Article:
A patient presents to me with a significantly swollen left upper lid. What are the next steps?
While there are plenty of possible causes of swollen eyelids, the first that comes to mind is preseptal cellulitis. “While this is the most probable, we must always keep the differential with the highest chance of morbidity or mortality in mind,” says Mark Miriello, OD, of The Eye Institute in Philadelphia. “With swollen eyelids, that is orbital cellulitis.”
Other differentials to consider involve severe anterior segment inflammation such as viral conjunctivitis, corneal abrasion and even uveitis. Taking a careful symptom inventory and thorough slit lamp examination can help rule these differentials out.
A patient with preseptal cellulitis who responded well to oral antibiotics. Click image to enlarge.
Trace the Source
The orbital septum is a shield of fibrous tissue that acts as a barrier between the eyelids and the orbit itself. Preseptal cellulitis, then, is a bacterial infection of the skin—effectively isolated to the eyelids.1,2
Patients present with swollen, red lids that may be tender to the touch and febrile. Since the inflammation is confined to the eyelid, they present with unaffected vision, ocular motility and pupils and without proptosis.1-3
The source of the infection is often a result of other infectious eyelid lesions. Sinusitis, particularly of the ethmoid sinus, is a common culprit. Other routes of infection include superficial facial traumas and surgeries, foreign bodies and insect bites.1
When taking history, determine if the patient is at risk for any of these etiologies. “Ask about precipitating styes, traumas and sinus infections,” Dr. Miriello says. “If the patient can localize the part of the lids where their symptoms first presented, pay special attention there during slit lamp examination.”
Preseptal cellulitis treatment involves oral antimicrobial therapy. With gram-positive cocci, such as Staphylococcus and Streptococcus species, being the most common causative organisms, select antibiotics accordingly.1 Keflex (cephalexin, Advancis Pharmaceutical) is a great choice and is commonly dosed 500mg PO BID for adults.3 This dosage is well tolerated and can be safely taken up to QID.4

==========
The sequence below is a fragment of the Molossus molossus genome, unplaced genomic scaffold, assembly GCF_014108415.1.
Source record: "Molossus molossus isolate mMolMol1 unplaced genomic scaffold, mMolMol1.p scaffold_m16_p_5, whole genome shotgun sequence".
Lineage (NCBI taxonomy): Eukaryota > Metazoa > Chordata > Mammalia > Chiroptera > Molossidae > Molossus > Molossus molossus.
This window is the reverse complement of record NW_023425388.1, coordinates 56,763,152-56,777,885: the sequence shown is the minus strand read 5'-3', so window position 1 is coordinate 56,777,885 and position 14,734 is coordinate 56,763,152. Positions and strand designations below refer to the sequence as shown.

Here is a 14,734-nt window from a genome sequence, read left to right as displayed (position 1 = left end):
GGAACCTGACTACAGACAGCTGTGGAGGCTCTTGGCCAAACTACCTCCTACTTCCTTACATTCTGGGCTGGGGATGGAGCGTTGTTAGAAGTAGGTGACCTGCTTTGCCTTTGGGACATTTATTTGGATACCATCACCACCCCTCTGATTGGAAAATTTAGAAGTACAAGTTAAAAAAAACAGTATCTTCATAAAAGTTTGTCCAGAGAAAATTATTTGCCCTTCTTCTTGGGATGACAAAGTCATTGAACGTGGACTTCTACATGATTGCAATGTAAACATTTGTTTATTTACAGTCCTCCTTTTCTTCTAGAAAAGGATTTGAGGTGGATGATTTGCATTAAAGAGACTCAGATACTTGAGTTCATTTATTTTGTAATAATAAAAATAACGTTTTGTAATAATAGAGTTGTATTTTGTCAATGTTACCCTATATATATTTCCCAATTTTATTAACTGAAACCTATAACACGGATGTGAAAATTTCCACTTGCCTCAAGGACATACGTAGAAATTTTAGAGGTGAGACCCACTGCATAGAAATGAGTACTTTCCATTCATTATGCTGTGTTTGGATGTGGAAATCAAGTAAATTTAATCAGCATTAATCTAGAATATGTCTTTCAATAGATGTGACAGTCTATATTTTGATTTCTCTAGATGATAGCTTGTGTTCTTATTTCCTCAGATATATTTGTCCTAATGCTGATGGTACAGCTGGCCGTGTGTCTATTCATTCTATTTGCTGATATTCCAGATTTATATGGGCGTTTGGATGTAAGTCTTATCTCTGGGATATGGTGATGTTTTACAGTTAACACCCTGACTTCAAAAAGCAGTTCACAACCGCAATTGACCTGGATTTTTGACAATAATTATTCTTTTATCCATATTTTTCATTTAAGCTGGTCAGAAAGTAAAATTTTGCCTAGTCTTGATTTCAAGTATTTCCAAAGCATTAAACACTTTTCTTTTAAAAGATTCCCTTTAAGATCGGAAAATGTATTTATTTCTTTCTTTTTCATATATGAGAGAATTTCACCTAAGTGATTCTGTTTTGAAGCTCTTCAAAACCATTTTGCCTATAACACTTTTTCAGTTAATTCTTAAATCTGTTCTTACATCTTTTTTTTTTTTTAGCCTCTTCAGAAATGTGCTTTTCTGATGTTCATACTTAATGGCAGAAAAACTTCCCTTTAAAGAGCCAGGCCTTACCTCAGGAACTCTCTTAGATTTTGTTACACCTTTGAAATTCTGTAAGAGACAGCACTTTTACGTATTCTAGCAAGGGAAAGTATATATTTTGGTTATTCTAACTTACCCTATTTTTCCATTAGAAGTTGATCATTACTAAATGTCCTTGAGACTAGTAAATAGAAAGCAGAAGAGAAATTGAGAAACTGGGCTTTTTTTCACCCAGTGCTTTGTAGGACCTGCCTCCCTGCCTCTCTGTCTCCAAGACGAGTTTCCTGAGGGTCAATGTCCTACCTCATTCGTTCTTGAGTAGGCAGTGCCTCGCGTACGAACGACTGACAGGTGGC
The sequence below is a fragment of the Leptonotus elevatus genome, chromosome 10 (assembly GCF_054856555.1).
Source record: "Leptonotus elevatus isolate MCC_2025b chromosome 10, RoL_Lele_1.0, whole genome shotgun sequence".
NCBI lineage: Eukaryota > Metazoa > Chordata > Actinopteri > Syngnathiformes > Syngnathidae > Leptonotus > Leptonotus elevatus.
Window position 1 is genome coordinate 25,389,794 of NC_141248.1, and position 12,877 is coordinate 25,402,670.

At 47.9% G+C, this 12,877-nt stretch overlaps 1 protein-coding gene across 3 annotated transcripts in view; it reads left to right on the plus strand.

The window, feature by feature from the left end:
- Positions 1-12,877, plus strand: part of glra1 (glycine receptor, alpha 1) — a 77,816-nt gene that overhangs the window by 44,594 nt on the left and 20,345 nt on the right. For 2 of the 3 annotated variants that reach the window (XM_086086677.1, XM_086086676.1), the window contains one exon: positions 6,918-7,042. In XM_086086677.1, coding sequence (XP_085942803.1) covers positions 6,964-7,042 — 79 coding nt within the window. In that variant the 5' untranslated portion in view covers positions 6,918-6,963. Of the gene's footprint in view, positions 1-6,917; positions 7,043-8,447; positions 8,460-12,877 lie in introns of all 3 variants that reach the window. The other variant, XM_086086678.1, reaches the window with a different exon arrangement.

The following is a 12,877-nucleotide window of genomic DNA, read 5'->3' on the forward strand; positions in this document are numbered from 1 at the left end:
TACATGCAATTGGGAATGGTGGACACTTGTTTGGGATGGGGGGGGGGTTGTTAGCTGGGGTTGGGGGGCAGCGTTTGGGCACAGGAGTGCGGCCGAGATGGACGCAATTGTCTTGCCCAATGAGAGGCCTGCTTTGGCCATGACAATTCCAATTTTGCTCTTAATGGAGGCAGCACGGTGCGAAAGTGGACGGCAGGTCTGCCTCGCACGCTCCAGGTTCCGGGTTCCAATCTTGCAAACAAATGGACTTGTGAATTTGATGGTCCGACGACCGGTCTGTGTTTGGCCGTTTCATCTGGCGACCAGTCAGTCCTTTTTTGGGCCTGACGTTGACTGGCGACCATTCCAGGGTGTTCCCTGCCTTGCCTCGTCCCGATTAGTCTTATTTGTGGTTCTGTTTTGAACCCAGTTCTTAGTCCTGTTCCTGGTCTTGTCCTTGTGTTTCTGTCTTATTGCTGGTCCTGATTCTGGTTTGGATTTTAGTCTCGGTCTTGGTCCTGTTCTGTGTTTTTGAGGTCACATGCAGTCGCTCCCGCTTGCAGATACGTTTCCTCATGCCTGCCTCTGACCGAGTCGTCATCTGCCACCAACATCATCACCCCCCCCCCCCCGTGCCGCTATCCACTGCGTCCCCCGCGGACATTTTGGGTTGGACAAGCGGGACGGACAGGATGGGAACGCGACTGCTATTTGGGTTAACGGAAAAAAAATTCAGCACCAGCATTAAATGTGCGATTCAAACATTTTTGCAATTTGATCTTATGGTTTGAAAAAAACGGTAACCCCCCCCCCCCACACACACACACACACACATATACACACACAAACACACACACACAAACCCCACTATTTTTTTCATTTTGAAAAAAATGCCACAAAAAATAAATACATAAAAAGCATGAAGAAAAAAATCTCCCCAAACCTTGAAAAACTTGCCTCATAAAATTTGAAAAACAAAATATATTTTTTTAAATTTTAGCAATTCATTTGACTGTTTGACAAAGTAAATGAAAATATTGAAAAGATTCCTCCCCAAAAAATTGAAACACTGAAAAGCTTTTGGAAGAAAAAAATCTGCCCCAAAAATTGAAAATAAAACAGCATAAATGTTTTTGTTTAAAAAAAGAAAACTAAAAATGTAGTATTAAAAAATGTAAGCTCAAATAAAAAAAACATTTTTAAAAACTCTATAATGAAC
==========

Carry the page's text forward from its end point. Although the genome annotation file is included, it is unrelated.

Dr. Miriello prefers the more frequent dosing so he never has to wonder if a persistent case would have responded better. The treatment course can range from seven to 10 days, depending on the severity of the initial presentation.1
Orbital cellulitis occurs when these infections gain access to the orbit itself. While these patients may look preseptal, there are several symptoms and signs that readily set this more serious orbital infection apart. Look for some degree of ophthalmoplegia and pain with eye movement due to inflammatory infiltration of the extraocular muscles, Dr. Miriello says. Exophthalmometry is also recommended, since ipsilateral proptosis signals likely orbital involvement.1,3,5
As the disease progresses and the retrobulbar optic nerve becomes involved, visual acuity, color vision and pupillary reactions can become affected. Untreated orbital cellulitis may also result in orbital abscesses, cavernous sinus thrombosis or even intracranial extension of the infection, which can be deadly.1,3,5
Orbital cases may stem from preseptal ones if timely treatment is not initiated. Sinusitis is overwhelmingly the most common cause. Others include the spread of dental and middle ear infections, infected adnexal injection sites and traumas or surgeries that allow access to the orbit.1,5
“These patients require intravenous antibiotics and hospitalization, so prompt referral is crucial when you suspect orbital involvement,” Dr. Miriello says. Multidisciplinary management can greatly improve outcomes.1,3,5
Dr. Ajamian is the center director of Omni Eye Services of Atlanta. He currently serves as general chairman of the education committee for SECO International and is vice president of the Georgia State Board of Optometry. He has no financial interests to disclose.
1. Lee S, Yen MT. Management of preseptal and orbital cellulitis. Saudi J Ophthalmol. 2011;25(1):21-9.
2. Rimon A, Hoffer V, Prais D, et al. Periorbital cellulitis in the era of Haemophilus influenzae type B vaccine: predisposing factors and etiologic agents in hospitalized children. J Pediatr Ophthlamol Strabismus. 2008; 45(5):300-4.
3. Lim LT, Miller D, Ah-Kee EY, Ferguson A. Preseptal cellulitis or orbital cellulitis? West Indian Med J. 2015; 65(2):304-7.
4. Rodríguez-Uña I, Bañeros-Rojas P, Jiménez C, Díaz-Valle D, Gegundez-Fernandez J, Benítez-del-Castillo J. Systemic antibiotics with ophthalmic clinical usefulness. In: Benítez-del-Castillo J, Díaz-Valle D, Gegundez-Fernandez J, eds. Ocular Pharmacotherapy. Jaypee Brothers Medical Publishers; 2017:93-110.
5. Danishyar A, Sergent SR. Orbital Cellulitis. StatPearls [Internet]. Treasure Island, FL: StatPearls Publishing; 2021.